Updated August 18, 2023
Table of Contents
- Difference Between Assembly Language and Machine Language
Difference Between Assembly Language and Machine Language
In this article, we will discuss in detail about assembly language vs machine language. Machine language is a language that has a binary form. A computer can directly execute it. An assembler is a software that converts assembly language, which is a low-level programming language, into machine code.
The programming language is a set of instructions in order to make a computer understand to perform a specific task or create an algorithm. A huge variety of programming languages are available nowadays, like C, C++, COBOL, Java, Python, Fortran, Ada, and Pascal.
All programming language has some primitive building blocks known as syntax. These syntaxes of languages are textual. Programmers combine primitives to compose new programs.
Broadly categorize programming languages into three categories.
- High-level programming language
- Assembly language
- Machine Language
A high-level language is easy for programmers to write as well as to understand. Programmers here use simple and easy syntax to address a specific task. Examples: Python, C, C++, etc. The CPU can’t understand these syntaxes; hence it gets converted internally to binary which the CPU can understand by the medium of a compiler and interpreter.
Assembly language falls between a high-level programming language and Machine language. It has syntaxes similar to English but is more difficult than high-level programming languages. To program in assembly language, one should have to understand the hardware level, like computer architecture, registers, etc. This kind of programming is mostly seen in the embedded systems.
Computers easily understand machine language, which is a binary language. As a result, the CPU can directly execute it without requiring compilers and interpreters.
The figure shown above represents machine language, assembly language, and high-level language is clear form.
Represents a 12-bit machine language instruction. This instruction is divided into An operation code (or op code) and an operand.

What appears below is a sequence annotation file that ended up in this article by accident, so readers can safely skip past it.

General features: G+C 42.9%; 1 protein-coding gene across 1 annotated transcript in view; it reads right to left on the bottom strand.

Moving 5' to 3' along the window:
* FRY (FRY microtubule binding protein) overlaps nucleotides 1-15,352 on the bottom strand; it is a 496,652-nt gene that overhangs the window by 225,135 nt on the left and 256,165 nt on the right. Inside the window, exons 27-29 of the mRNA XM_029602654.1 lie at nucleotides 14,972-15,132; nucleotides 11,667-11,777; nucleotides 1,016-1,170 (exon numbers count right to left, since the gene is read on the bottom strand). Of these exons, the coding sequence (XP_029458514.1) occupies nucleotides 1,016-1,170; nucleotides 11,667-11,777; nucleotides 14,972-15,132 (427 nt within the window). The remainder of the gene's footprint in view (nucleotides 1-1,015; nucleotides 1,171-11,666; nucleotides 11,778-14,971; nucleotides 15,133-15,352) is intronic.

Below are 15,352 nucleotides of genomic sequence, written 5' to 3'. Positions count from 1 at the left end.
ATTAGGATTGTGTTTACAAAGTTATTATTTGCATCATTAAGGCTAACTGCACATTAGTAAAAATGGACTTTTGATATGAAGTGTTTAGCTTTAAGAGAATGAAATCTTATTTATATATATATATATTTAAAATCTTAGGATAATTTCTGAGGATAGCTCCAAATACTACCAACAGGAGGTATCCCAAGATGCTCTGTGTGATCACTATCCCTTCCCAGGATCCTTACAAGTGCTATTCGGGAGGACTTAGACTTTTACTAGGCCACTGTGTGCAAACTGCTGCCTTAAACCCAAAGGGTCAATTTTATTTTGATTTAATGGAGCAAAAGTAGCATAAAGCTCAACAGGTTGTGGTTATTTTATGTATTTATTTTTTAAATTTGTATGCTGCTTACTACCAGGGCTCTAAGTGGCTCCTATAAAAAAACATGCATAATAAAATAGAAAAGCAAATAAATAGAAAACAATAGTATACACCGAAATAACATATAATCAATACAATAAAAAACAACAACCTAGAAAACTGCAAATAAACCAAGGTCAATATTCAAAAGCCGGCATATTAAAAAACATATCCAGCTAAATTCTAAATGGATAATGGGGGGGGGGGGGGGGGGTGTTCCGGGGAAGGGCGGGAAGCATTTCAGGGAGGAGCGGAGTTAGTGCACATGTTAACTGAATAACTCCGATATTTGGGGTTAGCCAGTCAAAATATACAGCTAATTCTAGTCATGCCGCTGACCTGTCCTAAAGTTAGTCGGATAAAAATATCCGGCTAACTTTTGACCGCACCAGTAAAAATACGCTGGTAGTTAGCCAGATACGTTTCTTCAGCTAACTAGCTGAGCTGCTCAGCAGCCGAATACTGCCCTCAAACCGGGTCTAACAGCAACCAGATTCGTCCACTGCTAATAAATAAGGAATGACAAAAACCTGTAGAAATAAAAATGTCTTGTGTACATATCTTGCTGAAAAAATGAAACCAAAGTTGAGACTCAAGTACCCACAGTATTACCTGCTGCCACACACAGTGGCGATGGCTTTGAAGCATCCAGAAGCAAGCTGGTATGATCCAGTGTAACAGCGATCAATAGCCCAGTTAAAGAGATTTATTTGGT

Op code is 001, Operand is 010001110.
Along with remembering the dozens of code numbers for the operations, the programmer also has to keep track of the addresses for all the data items. Hence, Machine language is considered challenging and error-prone.
Head to Head Comparison between Assembly Language and Machine Language (Infographics)
Below is the top 7 difference between Assembly Language vs Machine Language.
Key differences between Assembly Language and Machine Language
Let us discuss some of the major differences between Assembly Language vs Machine Language :
- Machine language consists of a sequence of bit patterns (i.e. binary form) that a computer executes directly, while Assembly language is a low-level language requiring a compiler and interpreter to transform the language into machine code, making it understandable to a computer.
- Machine language is platform-dependent, whereas Assembly is platform-independent. Platforms here referred to an operating system like Windows, Linux, etc.
- Machine language is not human-readable; however, you can interpret it by numbers by hand. Every instruction known as an “op-code” is a number that might be followed in memory by “operands”
Assembly language is a set of instructions that can be read by humans and can be understood as well. Here instead to remember the op-codes, “mnemonics” are used. It is, however, less readable than high-level language.
- Machine language can be extremely time-consuming, tedious, and error-prone. However, that’s not the case with Assembly language, as mnemonic names and symbols are available here. It is much less tedious and error-prone than the binary machine code.
Programs written for one CPU architecture will not work for another CPU architecture – this is the problem with both these languages. Every new CPU architecture will have a new set of instructions; hence, to run the same program for other CPUs, one will have to write a program from scratch if it’s machine language. If it’s assembly language, accessing memory instruction will change; hence significant modifications will be a requirement.
Assembly Language vs Machine Language Comparison Table
Let’s look at the topmost Comparison between Assembly Language vs Machine Language.
|Assembly Language||Machine Language|
|Assembly language is an intermediate programming language between a high-level programming language and Machine language||Machine language is a low-level language.|
|Assembly language is English syntaxes, which the CPU understands after converting it to low-level language by interpreter and compilers.||Machine language is in the form of 0’s and 1’s (binary format). One showcases the true/on state, while zero depicts the false/off state.|
|Programmers can understand the assembly language; however, CPUs cannot.||CPU can directly understand Machine language. No need of a compiler or assembler.|
|Assembly language is a set of instructions that are the same irrespective of platform.||Machine code differs from platform to platform.|
|The codes and instructions of assembly language can be memorized.||You can’t memorize binary codes here.|
|Modification is not that tough here.||Modification is not possible. It has to be written from scratch for a specific type of CPU.|
|Here applications are device drivers, low-level embedded systems, and real-time systems||CDs, DVDs and Blu-ray Discs represent an application of binary form.|
To summarize, we can say assembly language is a level up from binary language. The CPU executes machine language directly, while the compiler first converts machine language to binary and then the CPU executes it. In this era, programmers widely use high-level language because of their ease of code, and that’s easy to understand.
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